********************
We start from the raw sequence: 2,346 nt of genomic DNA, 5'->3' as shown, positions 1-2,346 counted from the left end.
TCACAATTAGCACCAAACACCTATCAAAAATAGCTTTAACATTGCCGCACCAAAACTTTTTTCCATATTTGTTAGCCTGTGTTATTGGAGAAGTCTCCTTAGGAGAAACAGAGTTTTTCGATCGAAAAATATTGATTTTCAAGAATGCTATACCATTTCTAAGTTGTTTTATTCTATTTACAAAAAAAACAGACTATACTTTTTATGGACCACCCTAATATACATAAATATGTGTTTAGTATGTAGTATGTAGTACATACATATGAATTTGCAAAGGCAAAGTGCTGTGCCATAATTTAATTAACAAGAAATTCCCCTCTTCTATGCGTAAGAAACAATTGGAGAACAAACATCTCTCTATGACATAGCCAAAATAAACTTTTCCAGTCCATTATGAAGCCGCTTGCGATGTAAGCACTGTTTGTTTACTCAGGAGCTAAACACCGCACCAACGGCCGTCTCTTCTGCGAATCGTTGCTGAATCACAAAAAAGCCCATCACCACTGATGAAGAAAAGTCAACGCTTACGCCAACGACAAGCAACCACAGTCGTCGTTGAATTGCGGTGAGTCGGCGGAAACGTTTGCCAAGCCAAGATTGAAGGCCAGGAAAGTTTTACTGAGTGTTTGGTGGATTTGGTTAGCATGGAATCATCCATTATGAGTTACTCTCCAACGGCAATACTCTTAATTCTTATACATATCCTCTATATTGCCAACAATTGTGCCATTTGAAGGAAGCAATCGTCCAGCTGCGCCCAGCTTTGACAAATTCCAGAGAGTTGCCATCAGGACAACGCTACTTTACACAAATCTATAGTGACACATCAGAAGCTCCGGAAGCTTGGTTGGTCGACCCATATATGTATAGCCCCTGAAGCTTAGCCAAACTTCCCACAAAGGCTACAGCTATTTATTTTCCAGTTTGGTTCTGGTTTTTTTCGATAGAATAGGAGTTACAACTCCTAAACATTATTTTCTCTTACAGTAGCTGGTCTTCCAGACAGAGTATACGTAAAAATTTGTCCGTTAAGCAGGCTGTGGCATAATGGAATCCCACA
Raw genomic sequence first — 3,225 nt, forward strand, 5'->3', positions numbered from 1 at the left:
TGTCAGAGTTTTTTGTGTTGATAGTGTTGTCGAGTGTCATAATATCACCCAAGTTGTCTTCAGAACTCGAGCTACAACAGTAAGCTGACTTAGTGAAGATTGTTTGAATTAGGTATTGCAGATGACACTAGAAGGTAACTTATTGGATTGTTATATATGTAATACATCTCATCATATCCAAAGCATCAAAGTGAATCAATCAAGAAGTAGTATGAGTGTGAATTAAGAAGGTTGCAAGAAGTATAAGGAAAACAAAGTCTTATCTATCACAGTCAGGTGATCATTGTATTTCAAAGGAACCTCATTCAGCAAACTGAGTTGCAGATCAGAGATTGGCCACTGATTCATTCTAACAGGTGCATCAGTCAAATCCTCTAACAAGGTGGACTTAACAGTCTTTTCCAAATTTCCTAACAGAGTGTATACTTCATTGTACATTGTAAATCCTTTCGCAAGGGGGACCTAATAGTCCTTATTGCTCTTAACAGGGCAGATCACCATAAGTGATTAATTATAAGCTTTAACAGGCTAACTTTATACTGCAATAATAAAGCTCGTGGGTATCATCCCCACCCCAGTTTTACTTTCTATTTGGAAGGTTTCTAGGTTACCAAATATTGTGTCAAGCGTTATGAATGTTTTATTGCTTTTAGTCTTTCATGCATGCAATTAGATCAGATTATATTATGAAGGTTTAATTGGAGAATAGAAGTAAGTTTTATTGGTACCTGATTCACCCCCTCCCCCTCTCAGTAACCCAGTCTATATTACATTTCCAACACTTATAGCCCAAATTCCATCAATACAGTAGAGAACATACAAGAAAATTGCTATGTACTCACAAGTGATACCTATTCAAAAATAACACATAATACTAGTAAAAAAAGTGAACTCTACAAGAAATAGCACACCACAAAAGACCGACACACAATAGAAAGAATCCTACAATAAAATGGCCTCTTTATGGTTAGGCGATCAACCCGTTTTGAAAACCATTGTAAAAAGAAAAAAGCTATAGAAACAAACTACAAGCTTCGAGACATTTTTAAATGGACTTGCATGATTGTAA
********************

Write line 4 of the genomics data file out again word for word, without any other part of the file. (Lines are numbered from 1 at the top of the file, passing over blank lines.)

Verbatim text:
TGTCAGAGTTTTTTGTGTTGATAGTGTTGTCGAGTGTCATAATATCACCCAAGTTGTCTTCAGAACTCGAGCTACAACAGTAAGCTGACTTAGTGAAGATTGTTTGAATTAGGTATTGCAGATGACACTAGAAGGTAACTTATTGGATTGTTATATATGTAATACATCTCATCATATCCAAAGCATCAAAGTGAATCAATCAAGAAGTAGTATGAGTGTGAATTAAGAAGGTTGCAAGAAGTATAAGGAAAACAAAGTCTTATCTATCACAGTCAGGTGATCATTGTATTTCAAAGGAACCTCATTCAGCAAACTGAGTTGCAGATCAGAGATTGGCCACTGATTCATTCTAACAGGTGCATCAGTCAAATCCTCTAACAAGGTGGACTTAACAGTCTTTTCCAAATTTCCTAACAGAGTGTATACTTCATTGTACATTGTAAATCCTTTCGCAAGGGGGACCTAATAGTCCTTATTGCTCTTAACAGGGCAGATCACCATAAGTGATTAATTATAAGCTTTAACAGGCTAACTTTATACTGCAATAATAAAGCTCGTGGGTATCATCCCCACCCCAGTTTTACTTTCTATTTGGAAGGTTTCTAGGTTACCAAATATTGTGTCAAGCGTTATGAATGTTTTATTGCTTTTAGTCTTTCATGCATGCAATTAGATCAGATTATATTATGAAGGTTTAATTGGAGAATAGAAGTAAGTTTTATTGGTACCTGATTCACCCCCTCCCCCTCTCAGTAACCCAGTCTATATTACATTTCCAACACTTATAGCCCAAATTCCATCAATACAGTAGAGAACATACAAGAAAATTGCTATGTACTCACAAGTGATACCTATTCAAAAATAACACATAATACTAGTAAAAAAAGTGAACTCTACAAGAAATAGCACACCACAAAAGACCGACACACAATAGAAAGAATCCTACAATAAAATGGCCTCTTTATGGTTAGGCGATCAACCCGTTTTGAAAACCATTGTAAAAAGAAAAAAGCTATAGAAACAAACTACAAGCTTCGAGACATTTTTAAATGGACTTGCATGATTGTAA